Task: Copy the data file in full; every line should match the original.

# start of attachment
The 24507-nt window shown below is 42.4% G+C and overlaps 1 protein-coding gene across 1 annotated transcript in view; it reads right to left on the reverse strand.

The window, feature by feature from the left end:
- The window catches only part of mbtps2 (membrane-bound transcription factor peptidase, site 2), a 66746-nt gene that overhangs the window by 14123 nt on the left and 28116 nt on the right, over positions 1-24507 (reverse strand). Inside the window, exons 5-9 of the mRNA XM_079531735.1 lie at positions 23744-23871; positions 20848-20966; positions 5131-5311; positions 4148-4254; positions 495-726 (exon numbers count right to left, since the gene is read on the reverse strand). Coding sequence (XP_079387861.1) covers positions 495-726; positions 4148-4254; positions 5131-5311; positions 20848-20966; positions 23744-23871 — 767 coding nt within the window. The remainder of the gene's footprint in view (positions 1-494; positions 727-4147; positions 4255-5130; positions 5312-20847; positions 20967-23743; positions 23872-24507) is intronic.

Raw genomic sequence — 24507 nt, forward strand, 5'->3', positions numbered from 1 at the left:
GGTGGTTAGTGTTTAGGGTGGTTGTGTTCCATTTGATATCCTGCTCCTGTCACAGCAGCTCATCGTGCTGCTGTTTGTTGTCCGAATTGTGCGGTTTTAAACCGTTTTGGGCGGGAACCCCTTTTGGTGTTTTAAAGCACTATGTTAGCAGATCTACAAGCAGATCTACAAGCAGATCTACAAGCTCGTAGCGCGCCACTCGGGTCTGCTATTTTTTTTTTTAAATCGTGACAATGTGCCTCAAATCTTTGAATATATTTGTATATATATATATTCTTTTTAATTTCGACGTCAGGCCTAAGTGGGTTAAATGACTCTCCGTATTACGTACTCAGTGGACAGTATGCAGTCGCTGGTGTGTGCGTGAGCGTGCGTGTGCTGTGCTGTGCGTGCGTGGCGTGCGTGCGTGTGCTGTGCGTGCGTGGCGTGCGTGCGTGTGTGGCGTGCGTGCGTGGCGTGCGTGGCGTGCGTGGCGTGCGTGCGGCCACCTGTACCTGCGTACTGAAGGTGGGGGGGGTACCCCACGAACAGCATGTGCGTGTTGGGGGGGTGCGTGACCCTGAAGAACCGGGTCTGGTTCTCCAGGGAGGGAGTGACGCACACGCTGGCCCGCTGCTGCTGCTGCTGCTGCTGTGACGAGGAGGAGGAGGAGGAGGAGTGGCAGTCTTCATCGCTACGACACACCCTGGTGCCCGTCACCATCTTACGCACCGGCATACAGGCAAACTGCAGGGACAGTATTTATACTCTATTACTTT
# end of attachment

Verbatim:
The 24507-nt window shown below is 42.4% G+C and overlaps 1 protein-coding gene across 1 annotated transcript in view; it reads right to left on the reverse strand.

The window, feature by feature from the left end:
- The window catches only part of mbtps2 (membrane-bound transcription factor peptidase, site 2), a 66746-nt gene that overhangs the window by 14123 nt on the left and 28116 nt on the right, over positions 1-24507 (reverse strand). Inside the window, exons 5-9 of the mRNA XM_079531735.1 lie at positions 23744-23871; positions 20848-20966; positions 5131-5311; positions 4148-4254; positions 495-726 (exon numbers count right to left, since the gene is read on the reverse strand). Coding sequence (XP_079387861.1) covers positions 495-726; positions 4148-4254; positions 5131-5311; positions 20848-20966; positions 23744-23871 — 767 coding nt within the window. The remainder of the gene's footprint in view (positions 1-494; positions 727-4147; positions 4255-5130; positions 5312-20847; positions 20967-23743; positions 23872-24507) is intronic.

Raw genomic sequence — 24507 nt, forward strand, 5'->3', positions numbered from 1 at the left:
GGTGGTTAGTGTTTAGGGTGGTTGTGTTCCATTTGATATCCTGCTCCTGTCACAGCAGCTCATCGTGCTGCTGTTTGTTGTCCGAATTGTGCGGTTTTAAACCGTTTTGGGCGGGAACCCCTTTTGGTGTTTTAAAGCACTATGTTAGCAGATCTACAAGCAGATCTACAAGCAGATCTACAAGCTCGTAGCGCGCCACTCGGGTCTGCTATTTTTTTTTTTAAATCGTGACAATGTGCCTCAAATCTTTGAATATATTTGTATATATATATATTCTTTTTAATTTCGACGTCAGGCCTAAGTGGGTTAAATGACTCTCCGTATTACGTACTCAGTGGACAGTATGCAGTCGCTGGTGTGTGCGTGAGCGTGCGTGTGCTGTGCTGTGCGTGCGTGGCGTGCGTGCGTGTGCTGTGCGTGCGTGGCGTGCGTGCGTGTGTGGCGTGCGTGCGTGGCGTGCGTGGCGTGCGTGGCGTGCGTGCGGCCACCTGTACCTGCGTACTGAAGGTGGGGGGGGTACCCCACGAACAGCATGTGCGTGTTGGGGGGGTGCGTGACCCTGAAGAACCGGGTCTGGTTCTCCAGGGAGGGAGTGACGCACACGCTGGCCCGCTGCTGCTGCTGCTGCTGCTGTGACGAGGAGGAGGAGGAGGAGGAGTGGCAGTCTTCATCGCTACGACACACCCTGGTGCCCGTCACCATCTTACGCACCGGCATACAGGCAAACTGCAGGGACAGTATTTATACTCTATTACTTT